The Integrated Value Model (IVM): A Relational Data Model of Business Value

The Integrated Value Model (IVM): A Relational Data Model of Business Value

Basil J. White (U.S. Department of Veterans Affairs, USA), Beth Archibald Martin (Maryland Institute College of Art, USA) and Ryan J. Wold (Civic Studio, USA)
DOI: 10.4018/978-1-7998-7716-5.ch010
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Abstract

The integrated value model (IVM) empowers analysis of the interdependent aspects of policies, plans, performance measures, priorities, and programs (P5). As organizations are holistic systems of processes and performance, knowing how P5 adds value becomes critical to success and achievement of internal goals and responses to external demands. Modeling these artifacts and mapping them to policies and practices allows analysts to measure the alignment to initiatives. The IVM supports efforts in strategic communications, change management, strategic planning, and decision support. Elements of P5 have explicit hierarchical and relational connections, but modeling the connections and developing logical inferences is an uncommon strategic business practice. This chapter describes how to use those goals to create a logical model for a public sector organization and how to use this model to identify, describe, and align business value. Further, this chapter demonstrates the model's capabilities and suggests future applications.
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Introduction

In February 2007, The Washington Post reported on patient overcrowding and poor treatment at the Walter Reed Army Medical Center, a healthcare facility for military service veterans in Washington, DC (Priest & Hull, 2007). In the United States, military and civilian government agencies divide the responsibility for veterans care, and such an effort requires thoughtful coordination. The coverage in the press had shown this to be severely lacking. To resolve these problems, the United States Departments of Defense and Veterans Affairs formed an interagency oversight committee called the Wounded, Ill, and Injured Senior Oversight Committee (SOC).

The committee drafted a plan to bolster collaboration, and tasked an analyst to review it for conflicts and overlaps with other strategic plans. The analyst (White) reviewed the committee’s plan in the context of all the organizations’ related source documents, including the related civilian and military strategic plans and policies. The analyst’s report, or “crosswalk”, revealed that with one adjustment, all of the SOC’s objectives could be subsumed by another, longer-established joint committee, the VA-DoD Joint Executive Committee. Thus, the prototype of the Integrated Value Model (IVM) was born; the authors will explain in more detail how the model is populated and supports complex modern organizations. Based on this analysis, the VA and DoD agreed to close the SOC and migrate its work to the JEC. This new, expanded JEC was able to perform its existing mission of collaborating and sharing resources as well as direct the care and benefits coordination efforts of the SOC.

Key Terms in this Chapter

Dependent Component: A single goal, objective, directive, or measure that moves closer to its end state if its Enabling Component is delivered.

Enabling Source: A source document with at least one component (sub-unit) that helps a Dependent Source document progress to its end state by virtue of the enabling document’s reaching its end state.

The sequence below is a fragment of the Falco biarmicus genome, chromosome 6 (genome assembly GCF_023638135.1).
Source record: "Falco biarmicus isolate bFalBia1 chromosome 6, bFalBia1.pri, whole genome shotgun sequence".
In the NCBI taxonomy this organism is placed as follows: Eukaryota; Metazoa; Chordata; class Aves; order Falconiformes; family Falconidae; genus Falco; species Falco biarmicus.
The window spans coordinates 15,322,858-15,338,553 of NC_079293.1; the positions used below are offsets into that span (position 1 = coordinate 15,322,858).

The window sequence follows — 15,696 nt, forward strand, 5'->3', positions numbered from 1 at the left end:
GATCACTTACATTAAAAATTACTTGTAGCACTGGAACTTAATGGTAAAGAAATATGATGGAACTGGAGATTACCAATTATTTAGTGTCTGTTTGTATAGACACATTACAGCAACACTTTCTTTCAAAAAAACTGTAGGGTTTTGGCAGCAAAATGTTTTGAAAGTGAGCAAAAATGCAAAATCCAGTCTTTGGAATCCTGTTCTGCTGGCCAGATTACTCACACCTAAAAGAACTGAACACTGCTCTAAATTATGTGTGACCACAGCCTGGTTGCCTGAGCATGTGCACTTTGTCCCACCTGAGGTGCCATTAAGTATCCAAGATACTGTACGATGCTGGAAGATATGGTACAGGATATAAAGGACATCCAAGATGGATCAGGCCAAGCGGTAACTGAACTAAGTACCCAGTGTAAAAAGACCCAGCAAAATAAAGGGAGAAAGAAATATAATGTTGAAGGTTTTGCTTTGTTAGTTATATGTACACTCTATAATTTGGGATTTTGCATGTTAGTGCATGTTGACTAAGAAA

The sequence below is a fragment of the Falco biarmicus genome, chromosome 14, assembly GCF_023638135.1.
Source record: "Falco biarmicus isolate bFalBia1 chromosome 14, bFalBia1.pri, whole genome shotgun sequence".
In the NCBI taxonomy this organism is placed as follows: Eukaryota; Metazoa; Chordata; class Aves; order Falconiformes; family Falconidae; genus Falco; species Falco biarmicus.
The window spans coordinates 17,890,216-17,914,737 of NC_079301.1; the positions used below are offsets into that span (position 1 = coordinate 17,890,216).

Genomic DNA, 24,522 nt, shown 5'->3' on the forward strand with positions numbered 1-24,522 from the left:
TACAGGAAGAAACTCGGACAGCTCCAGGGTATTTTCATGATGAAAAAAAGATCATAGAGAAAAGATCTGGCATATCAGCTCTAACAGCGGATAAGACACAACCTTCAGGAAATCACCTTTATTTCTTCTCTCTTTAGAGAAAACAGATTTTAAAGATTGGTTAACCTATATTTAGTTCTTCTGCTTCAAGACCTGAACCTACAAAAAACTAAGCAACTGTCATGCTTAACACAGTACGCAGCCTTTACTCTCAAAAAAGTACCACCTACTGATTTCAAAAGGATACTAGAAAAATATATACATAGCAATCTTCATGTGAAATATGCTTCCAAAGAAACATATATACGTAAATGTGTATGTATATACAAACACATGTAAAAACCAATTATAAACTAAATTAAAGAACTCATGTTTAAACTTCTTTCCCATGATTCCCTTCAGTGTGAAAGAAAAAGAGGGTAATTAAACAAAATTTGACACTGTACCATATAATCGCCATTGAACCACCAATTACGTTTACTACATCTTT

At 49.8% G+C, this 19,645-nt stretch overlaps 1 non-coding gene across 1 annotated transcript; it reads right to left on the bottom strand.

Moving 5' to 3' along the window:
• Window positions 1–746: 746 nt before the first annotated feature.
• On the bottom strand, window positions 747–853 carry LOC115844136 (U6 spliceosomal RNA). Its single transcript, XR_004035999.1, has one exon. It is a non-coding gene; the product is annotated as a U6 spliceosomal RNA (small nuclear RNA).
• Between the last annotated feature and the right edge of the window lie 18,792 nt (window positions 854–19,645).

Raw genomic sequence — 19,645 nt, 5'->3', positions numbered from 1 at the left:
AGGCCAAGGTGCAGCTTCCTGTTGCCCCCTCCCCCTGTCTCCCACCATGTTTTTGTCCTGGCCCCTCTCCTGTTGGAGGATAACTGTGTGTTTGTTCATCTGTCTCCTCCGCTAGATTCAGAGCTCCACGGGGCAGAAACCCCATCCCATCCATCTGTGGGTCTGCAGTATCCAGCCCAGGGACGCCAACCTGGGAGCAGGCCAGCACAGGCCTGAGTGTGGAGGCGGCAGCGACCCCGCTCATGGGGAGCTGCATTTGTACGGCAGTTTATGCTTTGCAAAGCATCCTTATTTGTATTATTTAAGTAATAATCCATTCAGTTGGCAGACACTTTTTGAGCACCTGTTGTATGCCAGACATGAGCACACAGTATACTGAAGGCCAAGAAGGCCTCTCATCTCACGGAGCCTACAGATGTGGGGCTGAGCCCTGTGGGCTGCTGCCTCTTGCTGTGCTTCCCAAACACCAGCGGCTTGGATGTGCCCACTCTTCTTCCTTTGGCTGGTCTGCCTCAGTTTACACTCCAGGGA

Neural Network: A group of nodes where each represents the relationship of component sources (in a row) in a crosswalk which have been depicted as a three-dimensional visualization. Each source has component constellations showing added value to components of other sources . See also value network .

Enabling Component: A single goal, objective, directive, or measure in an Enabling Source.

Component: The analysis focuses on answering: How do the individual objectives in these source documents support the achievement of individual objectives in other source documents? Each individual objective is a component.

Source (Enabling, Dependent): A policy, plan, report, etc. that comprises objectives, goals, initiatives, measures, and other elemental parts (components) that, together, represent value to the enterprise.

Crosswalk: The analyst who reviewed the oversight committee’s plan studied that plan, or source document , in context with the other strategic plans (source documents). This overarching analysis is a crosswalk; the act of crosswalking source documents and their components can also be called mapping .

Value Flow: How value from one P5 element flows into another P5 element as input, either by directly moving the receiving element closer to its end state, or indirectly through a path of value through multiple P5 elements.

Mapping: The action to identify value pairs, or chains of relationships, between an Enabling and a Dependent source component.

Value: The technical, economic, service, and social benefits an organization receives.

Value Network: Where sources in a neural network (derived from a crosswalk ) have component constellations of neurons that add value to components of other sources .

P5: Policies, plans, programs, priorities, and performance measures.

Dependent Source: A document with at least one component (sub-unit) that progresses closer to its end state if a component of an Enabling Source document reaches its own end state.

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